Does the channel / commit / branch set in a flake also apply to commands such as nix-shell or nix-env? If not how do I set it?
Also, when I set nixpkgs.url to github:nixos/nixpkgs/nixpkgs-22.05-darwin, will rebuilding automatically fetch the latest commit of that branch and will commands like nix-shell automatically use the latest commit or the one that the system was built from when rebuild was last executed?
No, not by default. The “system channel” is in fact just what nixpkgs is set to in NIX_PATH, so we need to set up nix.config.nixPath so that the nixpkgs entry points to the version of nixpkgs provided by our flake. @NobbZ has the most correct implementation of this I’ve seen:
This avoids some pitfalls with using store paths in the nix path, and also sets up the flake registry so nix shell nixpkgs#foo does what you think it does. I honestly think this should be set by default, but we’re not there yet.
It will make any invocation of <nixpkgs> point to the nixpkgs maintained by the flake, which is what most old nix commands use. You can then remove any channels you used with nix-channel (andsudo nix-channel), and all nix commands will still function.
You should probably also use the new commands where possible, though
Huh, interesting. I’ve not been paying attention to those suggestions, so never noticed.
I think I’m still partial to removing the root channel, simply because it prevents the usual issues of accidentally installing things from channels you’re not expecting, as well as the issue of forgetting to update something you don’t regularly use. Especially so if it will actually have an effect on the running system.
I wonder what it would take to file out edge cases like this and clean up the workflow of making a full system depend on flake inputs upstream. I guess it will be a bit painful for as long as we have both flakes and channels, since the tools that continue to use channels will probably continue to see development that doesn’t test the edge case of what happens if there isn’t a root channel…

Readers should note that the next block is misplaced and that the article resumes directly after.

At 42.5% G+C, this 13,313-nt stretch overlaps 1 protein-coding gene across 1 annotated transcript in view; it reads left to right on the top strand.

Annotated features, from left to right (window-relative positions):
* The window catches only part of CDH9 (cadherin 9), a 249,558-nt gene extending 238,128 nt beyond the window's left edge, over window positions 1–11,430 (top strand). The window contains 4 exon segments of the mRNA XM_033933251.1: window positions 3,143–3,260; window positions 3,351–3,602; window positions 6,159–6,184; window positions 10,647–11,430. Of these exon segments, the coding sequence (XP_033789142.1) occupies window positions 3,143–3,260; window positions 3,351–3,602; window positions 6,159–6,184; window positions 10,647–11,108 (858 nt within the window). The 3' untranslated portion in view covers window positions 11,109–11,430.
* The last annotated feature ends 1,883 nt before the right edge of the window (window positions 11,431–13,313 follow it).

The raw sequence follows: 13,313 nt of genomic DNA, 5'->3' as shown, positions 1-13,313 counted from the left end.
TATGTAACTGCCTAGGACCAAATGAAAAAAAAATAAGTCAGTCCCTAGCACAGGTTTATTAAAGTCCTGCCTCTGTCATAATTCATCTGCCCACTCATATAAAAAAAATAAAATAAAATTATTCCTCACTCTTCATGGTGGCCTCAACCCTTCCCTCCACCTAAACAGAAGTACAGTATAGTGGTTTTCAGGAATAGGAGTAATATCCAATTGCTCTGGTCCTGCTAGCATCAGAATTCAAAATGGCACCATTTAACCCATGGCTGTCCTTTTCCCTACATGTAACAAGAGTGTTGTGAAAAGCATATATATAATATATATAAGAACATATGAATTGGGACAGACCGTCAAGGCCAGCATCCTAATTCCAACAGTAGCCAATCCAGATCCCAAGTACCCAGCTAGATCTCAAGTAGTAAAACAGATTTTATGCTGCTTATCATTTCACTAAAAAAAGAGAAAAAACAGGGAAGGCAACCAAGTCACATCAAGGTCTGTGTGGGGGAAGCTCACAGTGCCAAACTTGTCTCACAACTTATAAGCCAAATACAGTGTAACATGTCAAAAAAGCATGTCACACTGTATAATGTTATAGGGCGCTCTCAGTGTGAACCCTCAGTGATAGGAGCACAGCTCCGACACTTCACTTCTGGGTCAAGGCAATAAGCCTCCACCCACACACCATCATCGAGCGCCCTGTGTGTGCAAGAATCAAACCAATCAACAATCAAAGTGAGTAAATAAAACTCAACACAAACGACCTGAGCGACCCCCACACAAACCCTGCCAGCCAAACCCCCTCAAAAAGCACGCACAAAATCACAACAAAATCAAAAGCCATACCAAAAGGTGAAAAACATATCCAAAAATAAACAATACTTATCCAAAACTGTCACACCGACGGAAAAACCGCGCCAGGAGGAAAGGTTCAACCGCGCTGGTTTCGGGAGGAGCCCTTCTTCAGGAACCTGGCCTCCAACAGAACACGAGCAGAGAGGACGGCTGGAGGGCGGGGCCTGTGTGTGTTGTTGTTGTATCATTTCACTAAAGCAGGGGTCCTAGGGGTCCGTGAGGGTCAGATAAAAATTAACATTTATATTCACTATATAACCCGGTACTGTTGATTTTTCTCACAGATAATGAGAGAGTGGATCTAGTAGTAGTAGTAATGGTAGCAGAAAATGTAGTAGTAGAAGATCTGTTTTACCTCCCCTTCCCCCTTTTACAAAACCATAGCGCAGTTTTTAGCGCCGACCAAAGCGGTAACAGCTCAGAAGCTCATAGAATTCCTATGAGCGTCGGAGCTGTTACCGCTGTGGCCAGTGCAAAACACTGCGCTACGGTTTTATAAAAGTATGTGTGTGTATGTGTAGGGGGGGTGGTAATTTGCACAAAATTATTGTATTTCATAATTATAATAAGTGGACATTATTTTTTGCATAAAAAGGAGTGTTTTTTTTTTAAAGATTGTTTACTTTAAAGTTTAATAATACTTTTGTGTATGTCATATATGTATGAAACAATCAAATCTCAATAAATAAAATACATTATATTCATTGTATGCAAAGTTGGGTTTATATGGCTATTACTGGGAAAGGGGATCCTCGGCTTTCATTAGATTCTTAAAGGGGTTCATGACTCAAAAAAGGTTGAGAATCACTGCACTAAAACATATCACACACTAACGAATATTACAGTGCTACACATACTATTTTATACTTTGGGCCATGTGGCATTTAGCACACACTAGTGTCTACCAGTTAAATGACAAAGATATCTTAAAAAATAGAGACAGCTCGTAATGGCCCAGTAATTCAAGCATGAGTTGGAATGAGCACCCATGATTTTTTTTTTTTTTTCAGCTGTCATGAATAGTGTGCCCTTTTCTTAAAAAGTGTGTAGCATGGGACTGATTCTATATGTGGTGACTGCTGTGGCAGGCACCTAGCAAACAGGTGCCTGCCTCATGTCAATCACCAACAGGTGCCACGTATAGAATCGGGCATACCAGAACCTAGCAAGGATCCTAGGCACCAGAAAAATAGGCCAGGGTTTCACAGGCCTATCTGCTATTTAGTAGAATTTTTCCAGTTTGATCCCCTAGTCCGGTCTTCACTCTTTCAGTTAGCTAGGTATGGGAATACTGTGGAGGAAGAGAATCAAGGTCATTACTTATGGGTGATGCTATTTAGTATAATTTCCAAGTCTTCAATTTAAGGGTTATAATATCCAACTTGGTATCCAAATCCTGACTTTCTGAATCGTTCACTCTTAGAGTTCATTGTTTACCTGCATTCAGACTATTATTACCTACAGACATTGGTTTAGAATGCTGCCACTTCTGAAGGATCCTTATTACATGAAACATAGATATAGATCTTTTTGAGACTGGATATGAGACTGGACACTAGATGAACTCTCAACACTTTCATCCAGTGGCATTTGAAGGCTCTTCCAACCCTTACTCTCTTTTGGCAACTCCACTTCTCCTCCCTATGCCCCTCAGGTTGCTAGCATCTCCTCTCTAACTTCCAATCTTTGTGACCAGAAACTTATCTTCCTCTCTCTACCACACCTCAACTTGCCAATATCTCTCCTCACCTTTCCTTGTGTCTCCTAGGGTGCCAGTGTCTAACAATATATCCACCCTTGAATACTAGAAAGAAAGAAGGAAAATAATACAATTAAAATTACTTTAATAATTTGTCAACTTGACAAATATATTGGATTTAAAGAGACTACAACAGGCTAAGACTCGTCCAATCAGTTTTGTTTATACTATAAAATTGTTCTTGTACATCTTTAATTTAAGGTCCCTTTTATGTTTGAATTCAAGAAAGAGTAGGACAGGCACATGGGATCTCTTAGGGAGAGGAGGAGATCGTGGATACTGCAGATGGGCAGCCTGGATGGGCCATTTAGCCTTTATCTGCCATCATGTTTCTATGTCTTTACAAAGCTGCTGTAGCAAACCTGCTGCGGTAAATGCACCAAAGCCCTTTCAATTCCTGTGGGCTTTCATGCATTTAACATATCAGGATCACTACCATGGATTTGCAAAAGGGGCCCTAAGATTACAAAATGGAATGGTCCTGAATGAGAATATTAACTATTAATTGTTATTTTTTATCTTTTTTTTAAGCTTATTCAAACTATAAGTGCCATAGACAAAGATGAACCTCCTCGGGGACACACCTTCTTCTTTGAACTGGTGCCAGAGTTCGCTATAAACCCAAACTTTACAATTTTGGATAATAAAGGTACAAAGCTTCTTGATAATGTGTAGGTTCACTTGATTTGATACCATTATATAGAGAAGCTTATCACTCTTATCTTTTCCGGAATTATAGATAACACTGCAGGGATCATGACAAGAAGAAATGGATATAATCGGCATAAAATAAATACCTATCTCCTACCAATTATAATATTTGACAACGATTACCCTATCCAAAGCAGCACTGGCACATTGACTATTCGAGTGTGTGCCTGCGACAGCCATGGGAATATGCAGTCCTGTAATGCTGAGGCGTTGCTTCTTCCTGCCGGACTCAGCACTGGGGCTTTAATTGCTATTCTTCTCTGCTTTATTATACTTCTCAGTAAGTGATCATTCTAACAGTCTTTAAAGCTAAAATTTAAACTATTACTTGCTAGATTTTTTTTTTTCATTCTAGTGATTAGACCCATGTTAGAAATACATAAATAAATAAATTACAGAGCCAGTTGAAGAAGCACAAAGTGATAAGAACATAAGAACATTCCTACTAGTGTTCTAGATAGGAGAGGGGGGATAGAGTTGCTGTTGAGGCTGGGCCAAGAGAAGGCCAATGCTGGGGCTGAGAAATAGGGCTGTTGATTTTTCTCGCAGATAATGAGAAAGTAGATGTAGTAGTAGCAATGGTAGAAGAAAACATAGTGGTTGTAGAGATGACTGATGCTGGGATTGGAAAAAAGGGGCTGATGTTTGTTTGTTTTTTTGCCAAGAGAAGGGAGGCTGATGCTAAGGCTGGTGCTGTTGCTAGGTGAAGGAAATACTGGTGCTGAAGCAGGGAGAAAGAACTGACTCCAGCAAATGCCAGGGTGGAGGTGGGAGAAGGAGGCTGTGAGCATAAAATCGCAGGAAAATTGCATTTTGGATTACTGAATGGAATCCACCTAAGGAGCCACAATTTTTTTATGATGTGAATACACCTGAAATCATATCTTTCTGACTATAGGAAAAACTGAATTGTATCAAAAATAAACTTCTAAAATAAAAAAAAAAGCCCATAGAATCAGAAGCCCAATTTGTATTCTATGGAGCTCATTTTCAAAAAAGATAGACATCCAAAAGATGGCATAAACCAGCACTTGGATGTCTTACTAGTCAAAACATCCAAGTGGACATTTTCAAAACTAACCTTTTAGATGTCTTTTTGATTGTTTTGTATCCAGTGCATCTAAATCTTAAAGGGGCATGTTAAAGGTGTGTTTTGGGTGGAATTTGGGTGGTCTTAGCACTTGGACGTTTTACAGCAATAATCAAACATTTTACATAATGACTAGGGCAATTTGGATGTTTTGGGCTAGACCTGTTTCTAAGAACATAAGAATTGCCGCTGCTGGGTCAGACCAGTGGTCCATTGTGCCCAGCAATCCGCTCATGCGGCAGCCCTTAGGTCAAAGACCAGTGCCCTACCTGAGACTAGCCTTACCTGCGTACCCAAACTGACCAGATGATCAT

I guess for the moment the suggestion should be to switch to nix-index, or turn off the fancy suggestions altogether?
I do not think flakes really know or care about channels, they just track a branch in a Git repository. And the fact that some branches are updated when channel advances is not really expressible in Git.
Lack of command-not-found behavior has bugged me ever since I deleted my channels, so I made a rather more involved solution which always gets the programs.sqlite associated with the exact commit your input is set to. See the commit to my personal config repo here:
Assuming you follow a ref which corresponds to a channel, I think this should always work, though integrating it into your own config will take some adjustment.
my.lib.mkShellScript is a minor convenience wrapper around pkgs.resholve.writeScript. In this case, all it really does is add the interpreter attribute.
hred is not packaged in nixpkgs yet (A shame. It’s the best html/xml data extractor around), but node2nix handles it with no tweaks. Or you could use xq from pkgs.yq to accomplish the same task. EDIT: It’s in nixpkgs now.
I probably should. I didn’t at first because I wasn’t familiar enough with nixpkgs’ node stuff, but I could figure it out.
that only works if you’re on nixos-unstable or release and do not have any custom commits on top of it.
Yeah, like I said, “Assuming you follow a ref which corresponds to a channel, I think this should always work.” If that assumption doesn’t hold, you either need to determine a “nearby” commit by whatever means is appropriate for how you consume nixpkgs and adapt this system to that, or you need to generate programs.sqlite yourself.
So I’m curious whether a single official best practice to tie NIX_PATH to the system’s flake configuration has already emerged? Is it on the way to becoming default (or at least added to the “official” instructions on the wiki)?
Instead of using /etc/nixPath, you could of course also just set the NIX_PATH environment variable, but that would require closing terminals in order to pick up the new value, so the on-disk version is more flexible.
EDIT: just to clarify, doing this means that all your regular nix-* tools work as expected with flakes.